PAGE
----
Lyon senior designs bicentennial coin for Independence County

A Lyon senior’s design has been selected for Independence County’s bicentennial coin.

The coin commemorates the 200th anniversary of the county’s founding, which was established in 1820. Batesville was established in 1821, and it is the oldest existing city in Arkansas.

Samantha Long, a fine arts major from Cave City, created the coin’s design based on her own interpretation of what Independence County Judge Robert Griffin had requested. 

The front features a Native American based on the Cherokee tribe as a nod to Arkansas history and a steamboat as an homage to Independence County’s beginnings as a trade area. The back of the coin features a glimpse into modern-day Independence County, showing local farmers and businesses coming together while Independence County grows in the background.

“I felt that it was very important to incorporate farmers into the design because our community has so much to thank them for,” Long said.

She continued, “My brother gave me the idea to have them shaking hands, as a way to show the two coming together to help build our community.”

Professor of Art Dustyn Bork had approached Long about submitting a design. He told her it would be a great way to gain experience for her fine arts major.

“This is an excellent example of a Lyon student seeing their design come to fruition in a tangible way,” Bork said. “What an awesome opportunity for Sam and to celebrate our community.”

“It’s honestly an honor to be selected for something so important!” Long said. “I couldn’t believe it at first, and I did feel a bit anxious during the process.”

She concluded, “But by the end of it, I was very proud to have had the opportunity to leave my small mark on Independence County.”

Lyon students make mountain of research out of anthill

Lyon students and faculty are studying local ants for a national research project.

Biology professors Dr. Allyn Dodd, Dr. Maryline Jones and Dr. Cassia Oliveira have partnered with the Cold Spring Harbor Laboratory DNA Learning Center in Cold Spring Harbor, N.Y., for a national ant DNA barcoding project.

“DNA barcoding allows researchers to identify species by DNA sequences,” Dodd said, “and can be used to identify invasive species.”

She said researchers across the country are gathering as many ant species as possible, based on a list provided by the DNA Learning Center. They will soon begin identifying their samples, extracting the DNA from the ants, amplifying it and isolating it to send back to the center for sequencing.

Oliveira had received a message about the project, and she, Jones and Dodd submitted an application. The Lyon team was one of four selected for the Ozarks region in Arkansas and Missouri. They will cover Northeast Arkansas and parts of the river valley.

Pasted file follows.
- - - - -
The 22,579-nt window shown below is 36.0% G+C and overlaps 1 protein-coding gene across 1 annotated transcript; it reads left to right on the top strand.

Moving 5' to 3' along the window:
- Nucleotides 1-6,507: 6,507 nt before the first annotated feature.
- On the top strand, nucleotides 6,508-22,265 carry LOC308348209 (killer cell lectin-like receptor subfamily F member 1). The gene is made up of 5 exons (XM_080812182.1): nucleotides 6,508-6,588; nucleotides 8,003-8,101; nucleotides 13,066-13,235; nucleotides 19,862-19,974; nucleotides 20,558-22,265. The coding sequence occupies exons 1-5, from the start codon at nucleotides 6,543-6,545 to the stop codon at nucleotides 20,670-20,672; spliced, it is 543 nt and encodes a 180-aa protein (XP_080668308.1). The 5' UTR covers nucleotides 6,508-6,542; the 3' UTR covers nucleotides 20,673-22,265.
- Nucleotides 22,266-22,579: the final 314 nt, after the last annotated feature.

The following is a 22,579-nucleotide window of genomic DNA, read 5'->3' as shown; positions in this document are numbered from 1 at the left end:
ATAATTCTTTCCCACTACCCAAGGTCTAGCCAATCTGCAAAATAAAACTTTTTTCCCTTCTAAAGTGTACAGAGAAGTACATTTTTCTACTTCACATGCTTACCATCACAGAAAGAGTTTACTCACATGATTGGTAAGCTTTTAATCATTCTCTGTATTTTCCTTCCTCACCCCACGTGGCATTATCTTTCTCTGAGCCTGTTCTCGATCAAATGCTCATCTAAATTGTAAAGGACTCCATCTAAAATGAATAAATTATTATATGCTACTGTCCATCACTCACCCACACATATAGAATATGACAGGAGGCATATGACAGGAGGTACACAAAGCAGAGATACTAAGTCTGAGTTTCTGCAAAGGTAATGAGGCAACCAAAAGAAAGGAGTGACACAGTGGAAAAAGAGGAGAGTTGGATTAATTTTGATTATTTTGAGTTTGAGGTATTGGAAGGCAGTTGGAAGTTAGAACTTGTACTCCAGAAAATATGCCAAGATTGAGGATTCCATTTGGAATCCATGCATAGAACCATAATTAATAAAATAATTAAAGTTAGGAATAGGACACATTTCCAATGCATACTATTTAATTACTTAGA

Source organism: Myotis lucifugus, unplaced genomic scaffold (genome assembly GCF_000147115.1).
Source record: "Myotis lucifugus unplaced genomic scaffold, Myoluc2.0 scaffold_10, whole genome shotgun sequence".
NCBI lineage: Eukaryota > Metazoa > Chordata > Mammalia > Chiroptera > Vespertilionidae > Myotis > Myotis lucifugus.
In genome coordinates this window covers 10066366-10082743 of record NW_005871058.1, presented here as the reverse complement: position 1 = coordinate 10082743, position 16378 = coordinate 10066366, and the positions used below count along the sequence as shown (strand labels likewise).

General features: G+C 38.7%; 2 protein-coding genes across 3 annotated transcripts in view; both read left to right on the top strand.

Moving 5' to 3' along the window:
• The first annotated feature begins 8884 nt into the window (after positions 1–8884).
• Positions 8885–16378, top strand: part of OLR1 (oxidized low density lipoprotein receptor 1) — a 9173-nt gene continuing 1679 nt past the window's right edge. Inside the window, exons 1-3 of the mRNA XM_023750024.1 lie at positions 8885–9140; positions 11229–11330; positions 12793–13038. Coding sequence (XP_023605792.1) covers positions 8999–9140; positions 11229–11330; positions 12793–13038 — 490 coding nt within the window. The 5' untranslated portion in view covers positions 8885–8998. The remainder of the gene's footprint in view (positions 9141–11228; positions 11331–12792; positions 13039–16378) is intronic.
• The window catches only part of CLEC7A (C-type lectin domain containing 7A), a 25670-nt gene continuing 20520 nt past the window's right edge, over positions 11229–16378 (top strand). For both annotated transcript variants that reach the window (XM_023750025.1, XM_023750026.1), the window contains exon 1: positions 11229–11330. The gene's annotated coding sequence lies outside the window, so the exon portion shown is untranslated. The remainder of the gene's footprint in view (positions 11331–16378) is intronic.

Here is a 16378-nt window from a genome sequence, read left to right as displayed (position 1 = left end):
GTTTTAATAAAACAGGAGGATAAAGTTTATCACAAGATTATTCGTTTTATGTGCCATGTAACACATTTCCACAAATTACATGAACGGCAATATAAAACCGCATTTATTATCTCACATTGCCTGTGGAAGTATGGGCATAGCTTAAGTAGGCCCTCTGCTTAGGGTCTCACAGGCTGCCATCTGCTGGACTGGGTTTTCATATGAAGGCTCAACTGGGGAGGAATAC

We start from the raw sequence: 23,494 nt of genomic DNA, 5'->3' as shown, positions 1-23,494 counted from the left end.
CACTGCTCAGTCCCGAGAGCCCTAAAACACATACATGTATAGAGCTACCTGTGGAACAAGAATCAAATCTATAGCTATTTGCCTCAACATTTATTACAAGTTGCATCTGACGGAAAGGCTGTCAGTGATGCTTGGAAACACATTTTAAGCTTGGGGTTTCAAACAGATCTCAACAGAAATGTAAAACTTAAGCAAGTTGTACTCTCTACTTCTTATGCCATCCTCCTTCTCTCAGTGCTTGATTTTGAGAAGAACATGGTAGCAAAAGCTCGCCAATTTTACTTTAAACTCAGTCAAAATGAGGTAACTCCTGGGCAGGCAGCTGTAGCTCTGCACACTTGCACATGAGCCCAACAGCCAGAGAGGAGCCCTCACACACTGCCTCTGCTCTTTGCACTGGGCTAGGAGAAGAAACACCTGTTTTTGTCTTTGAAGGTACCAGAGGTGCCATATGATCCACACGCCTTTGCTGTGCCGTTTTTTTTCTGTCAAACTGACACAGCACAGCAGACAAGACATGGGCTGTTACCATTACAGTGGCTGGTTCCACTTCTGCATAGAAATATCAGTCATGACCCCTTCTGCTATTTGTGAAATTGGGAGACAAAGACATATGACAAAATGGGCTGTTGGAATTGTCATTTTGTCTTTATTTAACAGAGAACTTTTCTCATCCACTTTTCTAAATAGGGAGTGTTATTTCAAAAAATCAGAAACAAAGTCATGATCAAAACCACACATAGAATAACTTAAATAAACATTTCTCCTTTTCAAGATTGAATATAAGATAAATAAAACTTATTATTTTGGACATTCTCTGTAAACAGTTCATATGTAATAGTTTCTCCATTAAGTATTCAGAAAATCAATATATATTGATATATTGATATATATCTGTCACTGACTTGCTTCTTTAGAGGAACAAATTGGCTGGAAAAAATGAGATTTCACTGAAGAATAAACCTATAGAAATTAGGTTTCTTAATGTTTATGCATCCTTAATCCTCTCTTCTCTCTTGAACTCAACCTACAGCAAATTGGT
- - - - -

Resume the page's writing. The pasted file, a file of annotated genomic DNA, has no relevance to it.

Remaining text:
“The thing I love most about this project is that it allows us faculty to collaborate and model collaborative research to our students,” Dodd said.

Junior Briar Miller and freshman Catalina Terlea had reached out to the biology department about their interest in research, and the faculty thought the ant DNA barcoding project would be a great way to get them involved.

Miller, of Cave City, has collected specimens of different ant species around his home and yard. 

“Since I am a local, I became involved in this project in August to gain valuable experience,” Miller said, “and to become more involved at Lyon and in the science department despite this semester’s remote learning.”

Terlea, of Little Rock, has collected ants on the trails around Batesville and the Lyon campus. She first heard about the project in her biology course. A few upperclassmen in the Honors Fellows program with her mentioned that Dodd may need help collecting ant samples, so Terlea decided to reach out about being part of the project.

“I thought it was a very neat project because I am interested in genetics,” she said.

Miller and Terlea have also helped identify the ants that other researchers have collected and will participate in the DNA extraction of each species once the lab materials arrive.

Both students have learned a lot through the course of the research project. Miller said he had not thought about the different species of ants native to this area before and has enjoyed learning about the diversity of the species in north central Arkansas. Terlea agreed, saying she was “surprised at the range of sizes and colors” of local ants.

“When I first started collecting ant samples, it took a long time because most ants camouflage with their environment,” she said. “Over time, I learned some efficient collecting techniques, such as using an aspirator, sifter and stunning the ants.”

Miller said ants can be difficult to catch not only because of their small size but also because of their ability to communicate with each other.

“In addition, different species live in a wide range of different environments, such as trees, underneath rocks and logs, in houses and on the outside of different surfaces,” he said.